We would love to have to subscribe below to our emailing list. You will get a welcome email as soon as you sign up.
Únase a nosotros para un taller gratuito facilitado en español por Giselle Zapata-García de la Oficina de Oradores del Equipo de Respuesta COVID 19 de Salud Pública del Condado de King.
Reunión de Zoom organizada por North Seattle Family Resource Center
Martes 2 de febrero de 2021 de 10:45 a 11:45 a.m
Conozca la información más reciente y los pasos que puede seguir para mantenerse seguro, incluida información sobre:
- Vacunas COVID 19: ¿qué tan seguras y efectivas son?
- Fases de administración de la vacuna: ¿cómo puedo saber cuándo y dónde puedo vacunarme?
- ¿Cuál es la diferencia entre la gripe y COVID 19?
- ¿Por qué son tan importantes las máscaras y el distanciamiento social?
- ¿Qué tan seguro es reunirse en grupo al aire libre?
- Sesión de preguntas y respuestas
Para registrarse y recibir el enlace de Zoom, llame
Centro de Recursos Familiares de North Seattle al 206-364-7930 o
Envíenos un correo electrónico a firstname.lastname@example.org
How to Keep You and Your Family Safe During COVID 19
Join us for a free workshop facilitated in Spanish by Giselle Zapata-Garcia from the King County Public Health COVID 19 Response Team Speakers Bureau.
Zoom meeting hosted by North Seattle Family Resource Center
Tuesday, February 2, 2021 from 10:45 to 11:45 a.m.
Learn about the latest information and what steps you can take to stay safe including information about:
- COVID 19 Vaccines – how safe and effective are they?
- Vaccine administration phases – How do I find out when and where I can I get my shot?
- What’s the difference between the flu and COVID 19?
- Why are masks and social distancing so important?
- How safe is it to meet in a group outdoors?
- Question and Answer session
To register and receive the Zoom link, call
North Seattle Family Resource Center at 206-364-7930 or
Email us at email@example.com
The UW is seeking to understanding how to adapt an evidence-based intervention for Latino caregivers of family or close friends with dementia.Magda Ehlers/Pexels
With Latinos 1.5 times more likely to have dementia than non-Latino whites, among other health disparities, researchers at the University of Washington are hoping to better understand Latino family caregivers and adapt the training available to those caregivers.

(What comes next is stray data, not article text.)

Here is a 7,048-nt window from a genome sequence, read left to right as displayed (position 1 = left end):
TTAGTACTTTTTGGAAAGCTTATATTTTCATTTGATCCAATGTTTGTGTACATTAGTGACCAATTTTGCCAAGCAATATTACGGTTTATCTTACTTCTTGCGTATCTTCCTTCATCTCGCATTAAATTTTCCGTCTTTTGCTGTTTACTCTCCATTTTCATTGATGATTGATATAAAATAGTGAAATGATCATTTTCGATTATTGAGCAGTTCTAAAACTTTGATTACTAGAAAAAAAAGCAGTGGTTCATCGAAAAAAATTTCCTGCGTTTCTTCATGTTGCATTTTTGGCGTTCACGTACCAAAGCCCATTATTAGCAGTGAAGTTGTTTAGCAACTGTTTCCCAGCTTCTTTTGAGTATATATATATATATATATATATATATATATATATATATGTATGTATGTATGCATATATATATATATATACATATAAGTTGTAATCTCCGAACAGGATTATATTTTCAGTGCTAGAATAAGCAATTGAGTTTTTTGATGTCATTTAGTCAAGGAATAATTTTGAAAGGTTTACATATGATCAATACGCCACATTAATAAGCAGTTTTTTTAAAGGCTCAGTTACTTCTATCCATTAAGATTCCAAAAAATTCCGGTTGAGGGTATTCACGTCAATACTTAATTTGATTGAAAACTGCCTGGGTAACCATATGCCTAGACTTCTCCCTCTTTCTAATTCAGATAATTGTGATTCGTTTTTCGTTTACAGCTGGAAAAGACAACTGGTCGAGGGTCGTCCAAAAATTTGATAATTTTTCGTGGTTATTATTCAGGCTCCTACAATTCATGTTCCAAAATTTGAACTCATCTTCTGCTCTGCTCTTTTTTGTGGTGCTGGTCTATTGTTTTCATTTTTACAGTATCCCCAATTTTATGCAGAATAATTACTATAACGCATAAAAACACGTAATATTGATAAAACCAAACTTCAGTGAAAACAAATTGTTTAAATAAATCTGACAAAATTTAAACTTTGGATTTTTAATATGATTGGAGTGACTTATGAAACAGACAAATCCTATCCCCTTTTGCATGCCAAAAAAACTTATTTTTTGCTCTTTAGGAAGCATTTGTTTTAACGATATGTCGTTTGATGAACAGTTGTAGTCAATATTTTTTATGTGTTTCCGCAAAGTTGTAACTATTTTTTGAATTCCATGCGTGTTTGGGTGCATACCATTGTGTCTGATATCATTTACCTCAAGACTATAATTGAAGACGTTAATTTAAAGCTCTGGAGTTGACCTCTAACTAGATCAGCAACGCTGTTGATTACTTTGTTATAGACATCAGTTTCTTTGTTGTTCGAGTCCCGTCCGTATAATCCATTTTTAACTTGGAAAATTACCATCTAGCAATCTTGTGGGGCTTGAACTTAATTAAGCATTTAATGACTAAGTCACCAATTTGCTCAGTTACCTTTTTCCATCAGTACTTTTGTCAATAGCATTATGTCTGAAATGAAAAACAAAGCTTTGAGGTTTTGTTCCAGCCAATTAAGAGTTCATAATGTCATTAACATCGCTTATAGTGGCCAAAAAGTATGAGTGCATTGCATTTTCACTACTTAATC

To do that, the UW Department of Health Services is seeking to interview Latino caregivers for a study to increase the cultural relevance of STAR-C training — a non-pharmacological intervention endorsed by the Administration on Aging that trains caregivers to manage the behavioral and psychological symptoms of dementia.Download fliers in Spanish and English explaining the study and how to get involved here.
“Our study will improve our understanding of how to adapt an evidence-based intervention for family caregivers of people with dementia. The culturally-adapted intervention is expected to reflect the values and preferences of Latino families,” said Magaly Ramirez, the study’s principal investigator and an assistant professor of health services in the UW School of Public Health.
“Culturally adapted interventions improve reach, engagement, effectiveness and sustainability. In the long term, the goal of our research is to help eliminate health inequities among Latino families impacted by dementia,” Ramirez said.
Improved training will focus on helping family caregivers manage some of the challenging behaviors experienced by people with dementia, such as crying, arguing, refusing to accept help and waking family members up at night.
The UW researchers would like to spread the word that they are looking for study participants.
This study would be a good fit for caregivers who:
- Identify as Hispanic/Latino
- Take care of a family member or close friend diagnosed with Alzheimer’s disease or other dementia or